Finally, being the animal lover that I am I also have to offer a prayer for the “cat man of Aleppo” and all the stray cats he cares for. Again thanks to social media we have been able to follow the amazing work this ambulance driver has been doing. With so much human suffering going on we often forget the animals that are also caught in this hell. They have no voice and no way of sharing their anguish and terror with the wider world. One very brave man though is there to be their voice and to care for them. When many fled he stayed to care for all the abandoned and stray cats showing the most incredible bravery. The pictures that he shares over Twitter also break my heart but there are also some heart-warming ones such as the little girl playing with a kitten that she adopted from him. What will happen to Alaa and his cats? I have no idea but I will continue to follow him on Twitter and hope that their story has a happy ending at the end of all this horror.
This week I saw a really powerful video called “I had a black dog, his name was depression” which was developed by the WHO to talk about depression. Despite this video being a bit “long” at just over 4 minutes I watched it through to the very end. As someone who has had my own issues with the black dog over the years the video really resonated with me.
I have certainly had to make compromises in my life as a result of depression. Whilst people at work have never really seen the impact of my depression, my friends have. This is because when you suffer from depression you work really hard to hide it and to carry on and invariable you have to prioritise your energy. For me work has always won that prioritisation but that means that at the end of the day I had no energy left to meet with friends. In hindsight this may have exacerbated things as I had no one to talk to and just fought my battle on my own.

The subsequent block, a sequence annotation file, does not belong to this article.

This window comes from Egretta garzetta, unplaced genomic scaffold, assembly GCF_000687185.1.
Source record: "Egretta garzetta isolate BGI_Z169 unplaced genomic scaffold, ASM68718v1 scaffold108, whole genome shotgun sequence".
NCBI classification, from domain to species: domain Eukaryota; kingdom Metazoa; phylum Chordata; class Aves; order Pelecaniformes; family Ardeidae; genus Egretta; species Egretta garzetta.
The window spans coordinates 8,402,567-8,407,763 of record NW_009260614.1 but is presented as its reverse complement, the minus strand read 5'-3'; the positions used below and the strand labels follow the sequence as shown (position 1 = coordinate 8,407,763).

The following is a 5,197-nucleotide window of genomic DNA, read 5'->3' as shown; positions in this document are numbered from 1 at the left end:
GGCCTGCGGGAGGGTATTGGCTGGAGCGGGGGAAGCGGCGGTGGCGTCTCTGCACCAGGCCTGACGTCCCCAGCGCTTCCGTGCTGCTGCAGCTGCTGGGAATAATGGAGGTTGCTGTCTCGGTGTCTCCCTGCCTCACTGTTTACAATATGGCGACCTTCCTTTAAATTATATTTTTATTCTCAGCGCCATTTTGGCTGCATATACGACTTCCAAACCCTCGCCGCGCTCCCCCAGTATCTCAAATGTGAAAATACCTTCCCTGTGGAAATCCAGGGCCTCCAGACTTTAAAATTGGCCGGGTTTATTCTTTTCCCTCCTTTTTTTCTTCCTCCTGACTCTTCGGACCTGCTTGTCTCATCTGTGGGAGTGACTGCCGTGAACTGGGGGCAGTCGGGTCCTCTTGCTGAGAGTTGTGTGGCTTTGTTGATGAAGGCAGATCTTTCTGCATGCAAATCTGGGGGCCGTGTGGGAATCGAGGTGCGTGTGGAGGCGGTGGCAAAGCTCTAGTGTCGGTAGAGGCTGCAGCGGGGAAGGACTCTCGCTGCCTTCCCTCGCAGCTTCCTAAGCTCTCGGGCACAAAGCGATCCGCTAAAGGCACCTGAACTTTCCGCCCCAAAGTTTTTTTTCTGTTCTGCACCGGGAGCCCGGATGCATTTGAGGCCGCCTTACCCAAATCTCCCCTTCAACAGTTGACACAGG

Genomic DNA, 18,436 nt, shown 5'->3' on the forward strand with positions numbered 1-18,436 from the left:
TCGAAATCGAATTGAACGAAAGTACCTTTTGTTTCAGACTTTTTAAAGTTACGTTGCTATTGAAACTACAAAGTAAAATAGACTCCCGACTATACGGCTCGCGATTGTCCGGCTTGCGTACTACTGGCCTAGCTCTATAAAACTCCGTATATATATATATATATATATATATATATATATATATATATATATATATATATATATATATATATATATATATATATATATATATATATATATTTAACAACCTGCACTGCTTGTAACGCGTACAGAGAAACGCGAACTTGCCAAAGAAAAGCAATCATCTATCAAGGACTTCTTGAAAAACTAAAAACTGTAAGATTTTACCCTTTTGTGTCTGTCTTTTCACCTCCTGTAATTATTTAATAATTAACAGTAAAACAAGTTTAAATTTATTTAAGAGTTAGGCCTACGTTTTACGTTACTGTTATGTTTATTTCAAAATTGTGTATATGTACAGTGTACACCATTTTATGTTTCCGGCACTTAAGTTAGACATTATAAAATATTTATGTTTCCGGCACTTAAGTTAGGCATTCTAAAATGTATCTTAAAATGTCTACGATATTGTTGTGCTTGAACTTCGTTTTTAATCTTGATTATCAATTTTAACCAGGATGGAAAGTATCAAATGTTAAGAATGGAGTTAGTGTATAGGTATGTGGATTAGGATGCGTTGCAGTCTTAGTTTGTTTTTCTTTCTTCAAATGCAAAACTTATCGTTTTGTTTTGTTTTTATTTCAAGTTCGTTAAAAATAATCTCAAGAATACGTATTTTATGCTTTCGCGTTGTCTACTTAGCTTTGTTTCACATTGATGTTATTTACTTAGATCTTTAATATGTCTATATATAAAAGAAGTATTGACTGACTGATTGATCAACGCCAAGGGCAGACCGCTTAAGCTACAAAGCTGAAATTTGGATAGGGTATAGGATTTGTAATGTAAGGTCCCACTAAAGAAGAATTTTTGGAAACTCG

Today however things are different. Firstly I found out that my depression was actually a symptom not a stand-alone disease (it was in fact a result of my Hashimoto’s, for which I am now getting treatment). Secondly I decided that as someone who works in the healthcare industry I have a duty to stand up and be a voice for patients, to help break down the social stigma and the silence that goes with this, and many other diseases. I stopped making excuses to my friends (I’m busy, I have a cold, etc.) but become open and if I could not go out because of depression I told them. I was amazed at just how many of my friends then also came out and told me they too had had their own battles with depression. We started talking and it often really helped.